What do the Space Shuttle Challenger explosion, Chernobyl nuclear disaster, and the Exxon Valdez oil spill all have in common? Sleep deprivation. People who held important roles in each scenario had sleep problems, which contributed to those catastrophes.
Over the last few decades, insufficient sleep and sleep issues overall have bloomed into a public health crisis. An estimated 50 to 70 million Americans currently grapple with sleep-related problems daily regardless of race or socio-economic standing. A 2019 report published in Healthcare stated that insufficient sleep is an issue “that is often unrecognized, under-reported, and that has rather high economic costs.”
The toll these issues have taken on our bodies is incalculable. Black people are especially paying the price.
What follows are surprising facts about a silent crisis that is claiming lives:
America’s Sleep Problems Are Much Bigger than Insomnia and Sleep Deprivation
Every year, more than 50 million Americans suffer from over 80 different sleep disorders, and an estimated 20 to 30 million more suffer intermittent sleep problems. Those disorders range from insomnia and sleep apnea to restless leg syndrome and narcolepsy. These issues not only lead to other medical problems, but they could also signal the presence of existing conditions. The health issues most associated with sleep disorders include hypertension, heart disease, stroke, type 2 diabetes, and even depression, according to Centers for Disease Control and Prevention (CDC).
African Americans are Sleeping Too Little or Sleeping Too Much
Black people are more prone to having higher rates of “short sleep.” Studies have also shown that black people also have higher rates of “long sleep,” which is defined as getting nine or more hours. A lack of sleep can lead to early death, and sleeping too much has also been linked to higher overall mortality rates, notes the Sleep Foundation.
Black People have the Highest Rates of Severe Sleep Apnea
Sleep apnea is a condition where breathing stops or gets very shallow. The most common form of this condition is obstructive sleep apnea (OSA), which occurs when your airway collapses or gets blocked during sleep. African American children are four to six times more likely to have OSA than white children, according to the Sleep Medicine journal. Among adults 26 and younger, African Americans are 88% more likely to have OSA as compared to whites, according to evidence cited in that same article. Another study revealed that Black men have more severe OSA when first diagnosed than any other group.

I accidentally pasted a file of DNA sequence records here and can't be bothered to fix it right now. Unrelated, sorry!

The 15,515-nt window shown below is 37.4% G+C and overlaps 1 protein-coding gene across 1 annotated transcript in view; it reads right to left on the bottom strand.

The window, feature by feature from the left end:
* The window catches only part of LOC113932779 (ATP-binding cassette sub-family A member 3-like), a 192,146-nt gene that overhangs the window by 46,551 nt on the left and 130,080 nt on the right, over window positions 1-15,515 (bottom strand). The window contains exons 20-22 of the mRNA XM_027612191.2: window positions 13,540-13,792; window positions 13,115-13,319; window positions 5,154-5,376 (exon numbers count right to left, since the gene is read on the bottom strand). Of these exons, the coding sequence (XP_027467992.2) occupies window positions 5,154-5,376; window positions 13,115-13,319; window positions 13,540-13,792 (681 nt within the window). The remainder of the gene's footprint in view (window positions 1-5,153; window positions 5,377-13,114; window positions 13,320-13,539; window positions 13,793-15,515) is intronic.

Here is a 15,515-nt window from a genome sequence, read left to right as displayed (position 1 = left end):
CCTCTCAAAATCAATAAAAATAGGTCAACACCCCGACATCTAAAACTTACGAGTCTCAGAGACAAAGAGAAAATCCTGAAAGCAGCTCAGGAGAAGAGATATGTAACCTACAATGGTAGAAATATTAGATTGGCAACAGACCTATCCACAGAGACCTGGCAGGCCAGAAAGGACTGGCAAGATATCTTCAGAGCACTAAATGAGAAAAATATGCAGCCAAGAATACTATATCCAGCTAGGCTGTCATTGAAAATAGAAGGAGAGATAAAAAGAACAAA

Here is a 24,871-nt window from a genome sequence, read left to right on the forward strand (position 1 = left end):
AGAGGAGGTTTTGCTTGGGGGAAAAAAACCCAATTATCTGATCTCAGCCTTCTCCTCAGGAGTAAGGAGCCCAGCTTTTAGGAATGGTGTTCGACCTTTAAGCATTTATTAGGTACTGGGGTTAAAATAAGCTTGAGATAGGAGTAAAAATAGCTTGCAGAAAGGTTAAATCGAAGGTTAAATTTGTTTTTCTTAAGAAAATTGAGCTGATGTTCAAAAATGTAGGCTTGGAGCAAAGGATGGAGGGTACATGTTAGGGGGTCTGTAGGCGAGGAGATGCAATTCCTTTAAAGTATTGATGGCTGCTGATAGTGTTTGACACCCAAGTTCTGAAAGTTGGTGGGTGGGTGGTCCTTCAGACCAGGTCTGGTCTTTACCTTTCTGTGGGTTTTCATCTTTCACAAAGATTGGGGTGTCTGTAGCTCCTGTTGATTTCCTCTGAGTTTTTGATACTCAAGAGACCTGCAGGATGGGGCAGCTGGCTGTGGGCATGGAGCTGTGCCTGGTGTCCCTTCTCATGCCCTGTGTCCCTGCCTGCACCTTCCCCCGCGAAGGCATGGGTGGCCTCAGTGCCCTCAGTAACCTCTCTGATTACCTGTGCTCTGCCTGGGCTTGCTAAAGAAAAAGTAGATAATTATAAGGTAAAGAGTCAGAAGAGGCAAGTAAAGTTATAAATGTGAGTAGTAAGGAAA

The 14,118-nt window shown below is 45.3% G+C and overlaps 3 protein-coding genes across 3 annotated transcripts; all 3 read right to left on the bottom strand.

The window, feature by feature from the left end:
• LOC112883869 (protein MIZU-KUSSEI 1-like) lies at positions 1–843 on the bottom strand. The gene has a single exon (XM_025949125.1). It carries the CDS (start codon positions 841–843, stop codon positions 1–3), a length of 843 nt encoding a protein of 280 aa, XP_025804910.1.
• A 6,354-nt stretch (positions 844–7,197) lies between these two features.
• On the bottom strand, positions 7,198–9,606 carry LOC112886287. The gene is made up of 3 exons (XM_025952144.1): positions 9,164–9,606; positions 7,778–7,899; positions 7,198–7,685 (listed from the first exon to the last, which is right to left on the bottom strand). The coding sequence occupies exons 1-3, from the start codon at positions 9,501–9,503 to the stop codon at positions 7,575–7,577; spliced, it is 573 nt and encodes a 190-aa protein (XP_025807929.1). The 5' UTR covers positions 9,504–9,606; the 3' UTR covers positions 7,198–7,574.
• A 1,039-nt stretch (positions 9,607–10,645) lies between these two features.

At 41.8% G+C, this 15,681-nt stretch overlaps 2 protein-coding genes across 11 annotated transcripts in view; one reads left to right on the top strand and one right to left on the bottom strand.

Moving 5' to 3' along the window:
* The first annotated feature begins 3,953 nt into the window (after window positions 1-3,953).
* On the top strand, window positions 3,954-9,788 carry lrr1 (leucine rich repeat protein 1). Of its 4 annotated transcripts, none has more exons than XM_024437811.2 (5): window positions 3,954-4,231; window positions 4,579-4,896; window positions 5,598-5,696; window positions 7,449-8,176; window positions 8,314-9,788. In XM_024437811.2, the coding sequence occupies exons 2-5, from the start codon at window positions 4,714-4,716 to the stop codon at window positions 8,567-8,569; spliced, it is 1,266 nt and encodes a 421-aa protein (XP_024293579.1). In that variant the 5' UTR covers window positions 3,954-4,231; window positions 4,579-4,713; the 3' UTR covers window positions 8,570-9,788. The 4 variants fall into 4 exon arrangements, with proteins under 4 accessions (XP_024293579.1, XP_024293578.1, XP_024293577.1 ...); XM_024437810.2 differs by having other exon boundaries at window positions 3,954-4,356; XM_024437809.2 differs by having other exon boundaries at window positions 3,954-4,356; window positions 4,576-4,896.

This Risk Factor May Be Why Sleep Apnea is More Common in Black People
Obesity is a huge risk factor for sleep apnea, especially in the neck area. African Americans are more likely to be obese. In fact, the American Psychological Association reported that nearly 48% of African-American adults are considered clinically obese compared to a little over 32% of whites. African American women have the highest rates of obesity, according to the U.S. Department of Health and Human Services.
Stress is the Biggest Reason Black People are Having Sleep Problems
African Americans are dealing with environmental, political, and socio-economic issues that produce higher levels stress which affect sleep, according to the Sleep Foundation. Stress may be why Black people are more prone to insomnia. The causes are manifold. They include racial discrimination, financial issues, neighborhood environments, and occupational hazards, which disproportionately impact black people. “Fear, anger, and sadness related to racial discrimination are a major stressor for many people of color, and studies have uncovered an association between perceived discrimination and lack of sleep,” states the Sleep Foundation.